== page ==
The remote Canadian architecture of power couple Shim-Sutcliffe

The remote Canadian architecture of power couple Shim-Sutcliffe

The Architecture of Point William delves into a series of works by Toronto architecture firm Shim-Sutcliffe, all masterfully bridging nature and architecture on the Canadian Shield

We have followed the dynamic architecture of Brigitte Shim and Howard Sutcliffe of Toronto-based Shim-Sutcliffe ever since we first profiled the studio back in 2007. Several years, publications and a wealth of strong projects later, and the illustrious Canadian architects have been back on our radar with their sensitive, detail-orientated and contextual work for PW House, on the Canadian Shield. The generous family home was featured in our May 2020 print issue, and then nominated as Best Private House in the Wallpaper* Design Awards 2020. 

This particular house is key element in a larger project for the architects. Shim and Sutcliffe started working on the masterplan of a five-acre plot on Point William, Lake Muskoka, in 1997. The home, the largest in the compound, is the newest part in a scheme that serves as an extended family’s weekend retreat. It is exactly this long-term, slowly-but-steadily developed and multi-faceted project that the architects’ latest publication, The Architecture of Point William, explores.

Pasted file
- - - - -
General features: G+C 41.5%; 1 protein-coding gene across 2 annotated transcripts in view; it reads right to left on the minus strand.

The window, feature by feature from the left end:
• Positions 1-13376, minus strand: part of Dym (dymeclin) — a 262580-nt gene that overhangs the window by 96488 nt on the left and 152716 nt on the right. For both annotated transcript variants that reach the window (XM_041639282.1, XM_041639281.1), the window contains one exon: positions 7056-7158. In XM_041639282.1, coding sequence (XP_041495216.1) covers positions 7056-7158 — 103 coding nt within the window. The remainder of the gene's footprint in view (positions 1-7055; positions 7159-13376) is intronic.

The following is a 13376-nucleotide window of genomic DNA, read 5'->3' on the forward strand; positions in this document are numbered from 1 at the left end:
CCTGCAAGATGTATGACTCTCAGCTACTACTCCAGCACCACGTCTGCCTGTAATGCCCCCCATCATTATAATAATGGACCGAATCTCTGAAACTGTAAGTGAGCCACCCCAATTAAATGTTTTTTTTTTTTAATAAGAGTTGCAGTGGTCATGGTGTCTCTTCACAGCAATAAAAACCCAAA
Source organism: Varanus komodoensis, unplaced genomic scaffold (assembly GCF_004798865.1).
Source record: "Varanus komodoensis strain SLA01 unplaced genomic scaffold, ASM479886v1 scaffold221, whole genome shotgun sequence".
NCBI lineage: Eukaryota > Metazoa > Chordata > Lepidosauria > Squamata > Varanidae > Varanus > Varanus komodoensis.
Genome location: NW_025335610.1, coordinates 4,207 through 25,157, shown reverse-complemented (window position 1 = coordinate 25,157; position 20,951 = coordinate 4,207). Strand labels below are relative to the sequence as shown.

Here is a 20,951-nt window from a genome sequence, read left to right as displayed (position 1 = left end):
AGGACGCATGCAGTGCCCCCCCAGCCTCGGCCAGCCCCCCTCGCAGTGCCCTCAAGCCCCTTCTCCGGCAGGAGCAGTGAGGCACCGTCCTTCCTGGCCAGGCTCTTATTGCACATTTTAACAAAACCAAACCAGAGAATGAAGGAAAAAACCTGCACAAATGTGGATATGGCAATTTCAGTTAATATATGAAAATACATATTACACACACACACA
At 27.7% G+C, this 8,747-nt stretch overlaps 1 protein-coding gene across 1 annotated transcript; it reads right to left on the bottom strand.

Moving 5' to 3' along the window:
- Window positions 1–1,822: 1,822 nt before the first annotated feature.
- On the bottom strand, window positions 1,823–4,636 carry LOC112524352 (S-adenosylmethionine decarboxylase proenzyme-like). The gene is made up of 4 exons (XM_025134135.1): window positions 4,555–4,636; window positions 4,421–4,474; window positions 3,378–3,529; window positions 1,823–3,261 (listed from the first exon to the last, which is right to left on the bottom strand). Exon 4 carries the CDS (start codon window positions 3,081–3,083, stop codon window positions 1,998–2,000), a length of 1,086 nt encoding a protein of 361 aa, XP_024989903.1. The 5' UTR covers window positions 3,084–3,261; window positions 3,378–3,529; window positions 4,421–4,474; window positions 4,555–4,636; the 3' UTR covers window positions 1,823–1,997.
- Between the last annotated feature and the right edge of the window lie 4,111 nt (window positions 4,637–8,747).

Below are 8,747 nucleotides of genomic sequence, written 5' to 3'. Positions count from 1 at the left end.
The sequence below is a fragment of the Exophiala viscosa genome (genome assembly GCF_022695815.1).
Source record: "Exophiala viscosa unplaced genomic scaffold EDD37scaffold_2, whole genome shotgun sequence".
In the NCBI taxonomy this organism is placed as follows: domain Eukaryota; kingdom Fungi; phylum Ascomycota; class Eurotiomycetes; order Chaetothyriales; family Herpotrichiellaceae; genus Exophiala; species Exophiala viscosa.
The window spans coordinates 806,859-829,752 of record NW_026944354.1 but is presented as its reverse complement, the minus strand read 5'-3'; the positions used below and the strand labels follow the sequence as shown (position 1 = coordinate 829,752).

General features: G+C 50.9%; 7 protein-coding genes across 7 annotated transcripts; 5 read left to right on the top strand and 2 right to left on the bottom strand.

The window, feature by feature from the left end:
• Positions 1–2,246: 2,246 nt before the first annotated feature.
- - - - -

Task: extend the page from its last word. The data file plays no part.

Shim Sutcliffe the architecture of point william book
Spread from the book

The book, newly launched by ORO Editions, showcases Shim-Sutcliffe’s masterful work on site, bridging existing structures, landscape and new architecture into a well-balanced, sensitive whole. It also tells the story of the reimagining of this beautiful, natural site on the Canadian Shield, which took place over two decades. 

The publication includes an introduction by architect, critic and historian Kenneth Frampton; a captivating interview with the architects by writer Michael Webb, who has followed the project over the years; and expert photography by Ed Burtynsky, James Dow and Scott Norsworthy.

Taking the reader through key structures that are part of the scheme – a mostly residential composition, set upon a rocky base overlooking the surrounding forest and water – the book also offers a wealth of sketches, drawings and other insights. It creates not just a valuable source for architectural information and inspiration, but also the perfect excuse to daydream and mentally travel, in these movement-restrictive times.  §

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